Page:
Tuesday, July 23, 2013

Brewing Lots of Beer, Union Labs & Testing and Infusion Brewing Company!

Scottish Export 80 Single Infusion
Happy Tuesday people!  Last night I kegged up three different beers.  Lets just say I have been extremely busy with brewing lately and I probably need to wait for a while until I brew more.  But then again I love brewing and see no problem with having 50+ gallons of beer in my basement at any given time.  My wife on the other hand....well we negotiated that 3 beers a week is too much, so I'm going to try and keep it to one.  Which will probably turn into one every other week being that I am running low on grain.  Can't wait for the next group buy.  Let me tell you.
Cream Ale and Saison at David's
I think I may have became a bit overzealous in my quest to brew every style in the Brewing Classic Styles book.  So much so that I spent just about every day a few weeks ago brewing.  Bear with me because I'm about to go through a few beers I made over the course of a week and a half last month.  First I brewed my Amber Ale.  (Recipe Here)  Which is nearing the borderline of the style at 38 IBUs.  But I love a good hop flavor to mix in with the malt.  This turned out beautifully.  And really clear and clean.  I was extremely surprised at how great the beer looked too.  I think the low amount of hops and the clean fermenting 1056 yeast helped out quite a bit.  Next I brewed a Cream Ale in a collaboration with my friend David.  We split a 10 gallon batch and I pitched some yeast I received for free as a sample from Cornhusker Beverage. (Recipe Here)  After this brew I learned some things about "hot side aeration" that now prevent me from sparging the way I did in the picture on the left.  But other than cringing while going back and looking at the distance from the mash tun to the kettle.  The brew day was great.  And the beers still turned out really nice.  (Now I use some laytex tubing from the cooler to the kettle to prevent hot side aeration.)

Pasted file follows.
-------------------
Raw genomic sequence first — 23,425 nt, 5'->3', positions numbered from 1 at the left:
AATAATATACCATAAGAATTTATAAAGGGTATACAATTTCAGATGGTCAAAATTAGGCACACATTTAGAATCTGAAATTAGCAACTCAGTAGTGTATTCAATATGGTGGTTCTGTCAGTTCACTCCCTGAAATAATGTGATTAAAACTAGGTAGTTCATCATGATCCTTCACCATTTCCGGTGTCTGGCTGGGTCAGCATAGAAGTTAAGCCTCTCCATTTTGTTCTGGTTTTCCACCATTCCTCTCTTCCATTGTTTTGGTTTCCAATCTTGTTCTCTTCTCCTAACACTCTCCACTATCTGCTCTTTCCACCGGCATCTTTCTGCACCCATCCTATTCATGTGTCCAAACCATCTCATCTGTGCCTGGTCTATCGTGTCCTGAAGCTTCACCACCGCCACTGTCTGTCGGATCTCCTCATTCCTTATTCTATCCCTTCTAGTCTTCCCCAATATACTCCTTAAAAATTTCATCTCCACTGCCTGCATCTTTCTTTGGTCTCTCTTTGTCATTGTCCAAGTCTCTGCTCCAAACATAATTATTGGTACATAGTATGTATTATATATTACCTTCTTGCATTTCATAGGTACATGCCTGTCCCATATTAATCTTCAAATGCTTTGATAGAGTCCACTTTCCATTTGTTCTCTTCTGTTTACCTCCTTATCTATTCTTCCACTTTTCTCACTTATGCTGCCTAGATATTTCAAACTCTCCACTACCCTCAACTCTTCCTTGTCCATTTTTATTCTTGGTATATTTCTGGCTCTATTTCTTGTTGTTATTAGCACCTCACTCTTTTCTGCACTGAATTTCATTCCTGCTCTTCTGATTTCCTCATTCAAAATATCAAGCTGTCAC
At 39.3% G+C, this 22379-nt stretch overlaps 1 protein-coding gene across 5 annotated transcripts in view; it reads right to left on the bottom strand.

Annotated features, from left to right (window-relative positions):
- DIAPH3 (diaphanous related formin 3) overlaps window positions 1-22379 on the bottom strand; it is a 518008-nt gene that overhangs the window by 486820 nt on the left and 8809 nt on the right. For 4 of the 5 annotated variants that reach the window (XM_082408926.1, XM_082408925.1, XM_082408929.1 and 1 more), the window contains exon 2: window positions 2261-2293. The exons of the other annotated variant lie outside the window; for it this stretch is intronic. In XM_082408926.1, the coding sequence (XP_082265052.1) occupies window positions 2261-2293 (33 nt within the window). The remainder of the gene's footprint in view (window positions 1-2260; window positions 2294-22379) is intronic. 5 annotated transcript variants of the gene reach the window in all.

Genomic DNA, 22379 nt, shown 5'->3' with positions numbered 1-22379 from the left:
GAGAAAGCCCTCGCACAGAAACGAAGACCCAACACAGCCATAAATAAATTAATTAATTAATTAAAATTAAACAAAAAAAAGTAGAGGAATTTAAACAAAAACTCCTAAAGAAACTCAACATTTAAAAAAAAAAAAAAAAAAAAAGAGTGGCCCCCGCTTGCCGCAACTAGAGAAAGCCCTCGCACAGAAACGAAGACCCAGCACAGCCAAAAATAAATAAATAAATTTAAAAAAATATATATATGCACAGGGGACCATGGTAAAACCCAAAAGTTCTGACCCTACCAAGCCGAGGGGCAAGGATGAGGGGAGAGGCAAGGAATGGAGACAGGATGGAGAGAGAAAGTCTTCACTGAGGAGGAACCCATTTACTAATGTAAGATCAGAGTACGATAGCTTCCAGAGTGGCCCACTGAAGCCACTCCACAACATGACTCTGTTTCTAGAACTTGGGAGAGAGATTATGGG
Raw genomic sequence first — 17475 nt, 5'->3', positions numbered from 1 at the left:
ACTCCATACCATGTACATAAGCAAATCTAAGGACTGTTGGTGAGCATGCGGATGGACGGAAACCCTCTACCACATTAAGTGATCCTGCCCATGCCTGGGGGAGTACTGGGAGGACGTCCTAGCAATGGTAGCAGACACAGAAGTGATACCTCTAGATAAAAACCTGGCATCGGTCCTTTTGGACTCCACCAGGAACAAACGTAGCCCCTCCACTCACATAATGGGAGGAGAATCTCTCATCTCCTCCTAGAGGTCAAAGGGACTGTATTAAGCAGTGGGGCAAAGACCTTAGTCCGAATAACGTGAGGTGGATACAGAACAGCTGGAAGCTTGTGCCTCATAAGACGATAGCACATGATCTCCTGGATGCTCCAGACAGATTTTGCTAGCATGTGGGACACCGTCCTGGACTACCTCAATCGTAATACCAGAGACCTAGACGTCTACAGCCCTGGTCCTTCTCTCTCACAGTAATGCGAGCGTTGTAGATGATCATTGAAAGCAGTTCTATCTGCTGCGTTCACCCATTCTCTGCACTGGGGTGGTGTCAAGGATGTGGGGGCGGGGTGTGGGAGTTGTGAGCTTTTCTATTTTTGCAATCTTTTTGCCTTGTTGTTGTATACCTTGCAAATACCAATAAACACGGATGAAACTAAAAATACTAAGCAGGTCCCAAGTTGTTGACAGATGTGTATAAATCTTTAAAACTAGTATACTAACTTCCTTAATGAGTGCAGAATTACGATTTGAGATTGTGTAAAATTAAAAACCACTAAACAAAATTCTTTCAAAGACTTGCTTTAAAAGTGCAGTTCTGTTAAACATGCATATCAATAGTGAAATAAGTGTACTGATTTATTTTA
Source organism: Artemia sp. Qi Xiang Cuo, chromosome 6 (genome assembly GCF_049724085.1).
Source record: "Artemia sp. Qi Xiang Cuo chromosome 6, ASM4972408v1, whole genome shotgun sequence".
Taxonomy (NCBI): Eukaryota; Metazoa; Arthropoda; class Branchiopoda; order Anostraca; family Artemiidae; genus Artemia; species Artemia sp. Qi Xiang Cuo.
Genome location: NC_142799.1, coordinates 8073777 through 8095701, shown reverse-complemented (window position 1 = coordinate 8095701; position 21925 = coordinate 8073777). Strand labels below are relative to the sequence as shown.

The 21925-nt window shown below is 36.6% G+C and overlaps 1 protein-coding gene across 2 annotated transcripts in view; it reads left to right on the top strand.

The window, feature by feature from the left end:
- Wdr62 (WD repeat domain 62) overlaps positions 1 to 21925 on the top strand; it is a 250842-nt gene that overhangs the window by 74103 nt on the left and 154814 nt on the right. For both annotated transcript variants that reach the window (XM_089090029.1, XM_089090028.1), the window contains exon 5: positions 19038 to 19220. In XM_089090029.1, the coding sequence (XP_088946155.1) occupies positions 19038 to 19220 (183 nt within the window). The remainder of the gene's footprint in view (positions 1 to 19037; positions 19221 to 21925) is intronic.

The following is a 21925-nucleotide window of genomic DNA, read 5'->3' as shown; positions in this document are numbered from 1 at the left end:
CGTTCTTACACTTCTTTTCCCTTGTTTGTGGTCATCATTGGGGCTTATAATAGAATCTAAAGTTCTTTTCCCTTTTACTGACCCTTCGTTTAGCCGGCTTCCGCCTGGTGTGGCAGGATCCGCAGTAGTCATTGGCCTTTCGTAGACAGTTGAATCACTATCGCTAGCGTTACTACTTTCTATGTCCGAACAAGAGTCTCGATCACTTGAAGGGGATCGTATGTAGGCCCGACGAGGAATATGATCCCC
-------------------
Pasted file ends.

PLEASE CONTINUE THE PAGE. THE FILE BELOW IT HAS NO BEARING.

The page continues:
Union Labs & Testing Yeast
So Union Labs & Testing is a new yeast production facility up in Sioux Falls, South Dakota.  They make one strain of yeast as of yet, which is an "American Ale II" yeast.  I was given a pitch of this yeast as a sample from Jim at Cornhusker Beverage.  He said they will start carrying it and selling it at their homebrew shop.  I have since been back there and they do have it in stock for sale.  It is a little bit less money than Wyeast or White Labs.  If you feel like giving it a shot I'd say go for it.  The yeast attenuated and flocculated with no issues.  I tasted my Cream Ale last night and it tasted very clean and like a well fermented beer.  With a FG of 1.009 it did a little bit too good of a job, but that's okay I still stayed within style and ended up with a 5.51% Cream Ale.  I would rate the yeast as a good alternative if you want to try something different and save a buck.  I'm hoping to drop by there in September when my band plays at Lifelight Festival.  Maybe I can find out who to contact and get a tour.  That would be cool.
"Saison De Lawn"